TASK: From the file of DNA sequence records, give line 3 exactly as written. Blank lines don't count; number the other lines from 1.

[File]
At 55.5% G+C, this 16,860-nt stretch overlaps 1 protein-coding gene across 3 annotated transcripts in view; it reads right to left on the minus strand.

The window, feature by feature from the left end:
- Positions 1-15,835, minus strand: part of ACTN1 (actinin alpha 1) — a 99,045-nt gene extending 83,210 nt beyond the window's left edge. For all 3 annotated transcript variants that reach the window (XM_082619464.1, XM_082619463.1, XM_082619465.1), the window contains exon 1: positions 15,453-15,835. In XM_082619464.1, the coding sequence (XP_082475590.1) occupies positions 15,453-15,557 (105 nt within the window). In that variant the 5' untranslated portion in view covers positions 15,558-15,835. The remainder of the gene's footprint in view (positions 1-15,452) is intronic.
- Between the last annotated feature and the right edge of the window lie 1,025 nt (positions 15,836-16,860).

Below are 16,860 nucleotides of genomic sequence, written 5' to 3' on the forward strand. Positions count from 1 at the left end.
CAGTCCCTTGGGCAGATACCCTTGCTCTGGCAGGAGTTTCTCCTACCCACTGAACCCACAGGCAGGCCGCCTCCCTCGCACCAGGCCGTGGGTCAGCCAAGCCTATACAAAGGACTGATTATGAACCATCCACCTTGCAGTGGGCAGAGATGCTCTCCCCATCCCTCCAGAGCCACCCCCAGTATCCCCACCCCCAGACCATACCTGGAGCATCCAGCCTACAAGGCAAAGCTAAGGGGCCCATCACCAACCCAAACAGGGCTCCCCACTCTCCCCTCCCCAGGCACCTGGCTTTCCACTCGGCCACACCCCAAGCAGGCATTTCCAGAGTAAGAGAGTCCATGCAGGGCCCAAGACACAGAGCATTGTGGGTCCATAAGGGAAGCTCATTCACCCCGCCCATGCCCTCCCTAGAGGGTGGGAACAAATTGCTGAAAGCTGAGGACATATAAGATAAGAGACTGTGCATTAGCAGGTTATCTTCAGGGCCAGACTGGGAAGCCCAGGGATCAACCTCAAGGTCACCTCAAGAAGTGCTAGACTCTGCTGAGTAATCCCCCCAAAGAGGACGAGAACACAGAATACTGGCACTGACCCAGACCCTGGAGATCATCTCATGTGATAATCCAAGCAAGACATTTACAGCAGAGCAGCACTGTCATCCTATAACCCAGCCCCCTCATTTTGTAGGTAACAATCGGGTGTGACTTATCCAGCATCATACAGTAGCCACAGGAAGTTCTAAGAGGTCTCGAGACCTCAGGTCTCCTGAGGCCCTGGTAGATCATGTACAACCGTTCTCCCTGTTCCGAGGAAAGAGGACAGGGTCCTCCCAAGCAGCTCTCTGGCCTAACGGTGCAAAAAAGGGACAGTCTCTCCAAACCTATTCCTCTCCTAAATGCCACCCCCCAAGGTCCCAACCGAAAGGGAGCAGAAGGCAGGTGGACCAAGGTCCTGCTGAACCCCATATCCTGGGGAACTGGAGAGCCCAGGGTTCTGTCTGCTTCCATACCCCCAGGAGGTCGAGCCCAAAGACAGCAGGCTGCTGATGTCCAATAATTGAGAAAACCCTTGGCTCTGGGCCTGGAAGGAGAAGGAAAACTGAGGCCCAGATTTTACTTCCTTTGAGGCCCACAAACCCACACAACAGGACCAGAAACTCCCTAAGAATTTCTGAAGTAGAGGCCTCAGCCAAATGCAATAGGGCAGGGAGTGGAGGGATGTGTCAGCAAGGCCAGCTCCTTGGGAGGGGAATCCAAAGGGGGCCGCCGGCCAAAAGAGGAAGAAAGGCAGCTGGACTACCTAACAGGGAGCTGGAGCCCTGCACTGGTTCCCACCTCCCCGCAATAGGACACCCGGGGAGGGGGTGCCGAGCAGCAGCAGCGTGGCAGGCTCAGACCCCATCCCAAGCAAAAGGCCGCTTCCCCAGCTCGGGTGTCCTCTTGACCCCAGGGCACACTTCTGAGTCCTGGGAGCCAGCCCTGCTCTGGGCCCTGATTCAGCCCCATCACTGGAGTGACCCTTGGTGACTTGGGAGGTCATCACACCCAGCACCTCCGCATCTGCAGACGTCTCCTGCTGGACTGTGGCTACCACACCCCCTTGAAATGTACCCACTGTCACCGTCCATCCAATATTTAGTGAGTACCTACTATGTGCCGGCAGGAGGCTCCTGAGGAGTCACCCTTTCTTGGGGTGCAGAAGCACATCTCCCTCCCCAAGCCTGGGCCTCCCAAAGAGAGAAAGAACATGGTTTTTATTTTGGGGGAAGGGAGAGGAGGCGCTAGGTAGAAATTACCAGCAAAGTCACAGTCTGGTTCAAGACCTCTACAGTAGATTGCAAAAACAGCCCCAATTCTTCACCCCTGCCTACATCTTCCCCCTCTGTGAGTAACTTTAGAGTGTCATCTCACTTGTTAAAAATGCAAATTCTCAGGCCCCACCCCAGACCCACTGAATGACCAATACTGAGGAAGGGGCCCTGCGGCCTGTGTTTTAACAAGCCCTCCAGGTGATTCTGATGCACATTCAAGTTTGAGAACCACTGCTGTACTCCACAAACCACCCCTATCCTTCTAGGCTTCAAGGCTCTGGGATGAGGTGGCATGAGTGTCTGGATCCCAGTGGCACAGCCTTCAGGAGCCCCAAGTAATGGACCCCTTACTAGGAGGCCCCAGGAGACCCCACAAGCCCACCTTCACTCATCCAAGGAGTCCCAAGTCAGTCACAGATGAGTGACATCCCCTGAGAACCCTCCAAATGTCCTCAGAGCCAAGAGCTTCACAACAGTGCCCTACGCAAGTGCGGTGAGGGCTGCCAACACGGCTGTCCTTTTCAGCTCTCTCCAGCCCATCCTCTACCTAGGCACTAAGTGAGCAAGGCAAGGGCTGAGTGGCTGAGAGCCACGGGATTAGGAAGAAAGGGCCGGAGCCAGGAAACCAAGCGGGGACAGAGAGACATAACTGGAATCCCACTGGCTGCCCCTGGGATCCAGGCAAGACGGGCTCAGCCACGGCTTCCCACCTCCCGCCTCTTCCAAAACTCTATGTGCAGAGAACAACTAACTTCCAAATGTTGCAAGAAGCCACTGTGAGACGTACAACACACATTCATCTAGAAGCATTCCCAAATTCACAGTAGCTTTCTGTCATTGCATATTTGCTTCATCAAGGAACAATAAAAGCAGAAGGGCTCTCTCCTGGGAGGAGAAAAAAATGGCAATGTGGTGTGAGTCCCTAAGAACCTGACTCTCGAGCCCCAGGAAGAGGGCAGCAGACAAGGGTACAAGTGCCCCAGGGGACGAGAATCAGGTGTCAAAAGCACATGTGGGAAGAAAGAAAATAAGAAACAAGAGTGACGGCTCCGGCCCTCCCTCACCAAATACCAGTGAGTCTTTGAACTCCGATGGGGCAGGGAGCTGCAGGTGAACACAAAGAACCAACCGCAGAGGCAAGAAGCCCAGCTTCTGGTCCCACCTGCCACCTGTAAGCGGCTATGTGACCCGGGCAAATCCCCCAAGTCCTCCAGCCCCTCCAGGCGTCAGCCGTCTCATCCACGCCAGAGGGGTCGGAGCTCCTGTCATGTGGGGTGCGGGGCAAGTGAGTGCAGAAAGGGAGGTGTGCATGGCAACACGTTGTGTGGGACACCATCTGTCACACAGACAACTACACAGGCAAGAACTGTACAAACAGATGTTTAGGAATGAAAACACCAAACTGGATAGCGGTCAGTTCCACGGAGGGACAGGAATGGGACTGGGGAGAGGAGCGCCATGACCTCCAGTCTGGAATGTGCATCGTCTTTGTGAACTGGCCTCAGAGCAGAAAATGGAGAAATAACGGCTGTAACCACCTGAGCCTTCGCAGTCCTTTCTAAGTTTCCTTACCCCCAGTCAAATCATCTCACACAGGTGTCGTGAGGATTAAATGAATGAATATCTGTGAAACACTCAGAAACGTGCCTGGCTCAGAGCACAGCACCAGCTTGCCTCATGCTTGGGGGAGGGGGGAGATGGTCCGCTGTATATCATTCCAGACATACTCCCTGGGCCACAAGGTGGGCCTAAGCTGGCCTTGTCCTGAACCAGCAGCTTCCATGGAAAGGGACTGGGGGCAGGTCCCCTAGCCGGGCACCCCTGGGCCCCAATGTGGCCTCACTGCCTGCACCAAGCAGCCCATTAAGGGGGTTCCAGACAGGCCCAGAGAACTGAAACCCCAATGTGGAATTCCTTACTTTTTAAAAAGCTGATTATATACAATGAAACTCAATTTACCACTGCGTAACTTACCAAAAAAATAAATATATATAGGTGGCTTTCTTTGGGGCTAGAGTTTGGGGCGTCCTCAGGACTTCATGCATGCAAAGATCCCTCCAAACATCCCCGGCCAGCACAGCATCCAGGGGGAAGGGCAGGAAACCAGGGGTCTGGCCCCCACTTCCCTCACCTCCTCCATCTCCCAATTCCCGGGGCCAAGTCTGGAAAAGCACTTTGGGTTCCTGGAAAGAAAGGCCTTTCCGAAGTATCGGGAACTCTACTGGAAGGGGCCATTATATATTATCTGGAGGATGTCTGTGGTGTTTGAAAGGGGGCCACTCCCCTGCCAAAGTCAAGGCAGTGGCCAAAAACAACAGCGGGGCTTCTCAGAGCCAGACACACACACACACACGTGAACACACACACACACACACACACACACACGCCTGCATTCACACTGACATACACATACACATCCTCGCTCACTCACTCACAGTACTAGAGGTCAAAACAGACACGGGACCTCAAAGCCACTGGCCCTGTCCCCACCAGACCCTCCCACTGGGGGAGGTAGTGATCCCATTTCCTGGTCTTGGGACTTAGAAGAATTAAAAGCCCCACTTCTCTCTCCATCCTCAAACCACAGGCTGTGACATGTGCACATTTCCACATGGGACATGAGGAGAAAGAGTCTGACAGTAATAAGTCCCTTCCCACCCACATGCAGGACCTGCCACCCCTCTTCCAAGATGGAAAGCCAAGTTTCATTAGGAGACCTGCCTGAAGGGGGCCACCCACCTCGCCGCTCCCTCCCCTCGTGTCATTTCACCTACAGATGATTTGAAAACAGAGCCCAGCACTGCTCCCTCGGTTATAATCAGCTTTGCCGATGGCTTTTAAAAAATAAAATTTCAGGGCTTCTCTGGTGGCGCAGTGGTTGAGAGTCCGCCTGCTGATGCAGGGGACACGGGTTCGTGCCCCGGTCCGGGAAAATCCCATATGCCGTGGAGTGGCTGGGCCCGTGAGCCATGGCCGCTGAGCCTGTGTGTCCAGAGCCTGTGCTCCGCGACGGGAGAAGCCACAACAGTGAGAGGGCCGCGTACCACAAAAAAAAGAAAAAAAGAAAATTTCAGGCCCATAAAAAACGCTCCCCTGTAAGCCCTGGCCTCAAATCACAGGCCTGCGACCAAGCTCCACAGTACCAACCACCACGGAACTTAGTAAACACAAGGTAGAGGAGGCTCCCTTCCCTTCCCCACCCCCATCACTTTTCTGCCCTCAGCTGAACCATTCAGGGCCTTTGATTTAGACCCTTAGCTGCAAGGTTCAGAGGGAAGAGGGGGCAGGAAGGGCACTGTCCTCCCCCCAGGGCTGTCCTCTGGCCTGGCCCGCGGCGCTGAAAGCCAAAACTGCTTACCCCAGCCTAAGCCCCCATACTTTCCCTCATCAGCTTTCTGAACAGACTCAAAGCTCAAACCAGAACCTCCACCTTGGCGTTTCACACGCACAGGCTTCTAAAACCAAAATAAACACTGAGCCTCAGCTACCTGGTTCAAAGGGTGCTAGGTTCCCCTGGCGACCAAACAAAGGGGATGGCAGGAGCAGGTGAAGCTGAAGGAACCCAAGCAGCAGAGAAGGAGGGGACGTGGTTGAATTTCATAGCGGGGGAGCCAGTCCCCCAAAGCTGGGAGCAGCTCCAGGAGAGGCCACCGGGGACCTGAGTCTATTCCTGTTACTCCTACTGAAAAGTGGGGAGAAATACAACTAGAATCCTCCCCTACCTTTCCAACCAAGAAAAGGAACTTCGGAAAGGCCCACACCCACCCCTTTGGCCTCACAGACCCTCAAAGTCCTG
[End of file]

- Positions 1-15,835, minus strand: part of ACTN1 (actinin alpha 1) — a 99,045-nt gene extending 83,210 nt beyond the window's left edge. For all 3 annotated transcript variants that reach the window (XM_082619464.1, XM_082619463.1, XM_082619465.1), the window contains exon 1: positions 15,453-15,835. In XM_082619464.1, the coding sequence (XP_082475590.1) occupies positions 15,453-15,557 (105 nt within the window). In that variant the 5' untranslated portion in view covers positions 15,558-15,835. The remainder of the gene's footprint in view (positions 1-15,452) is intronic.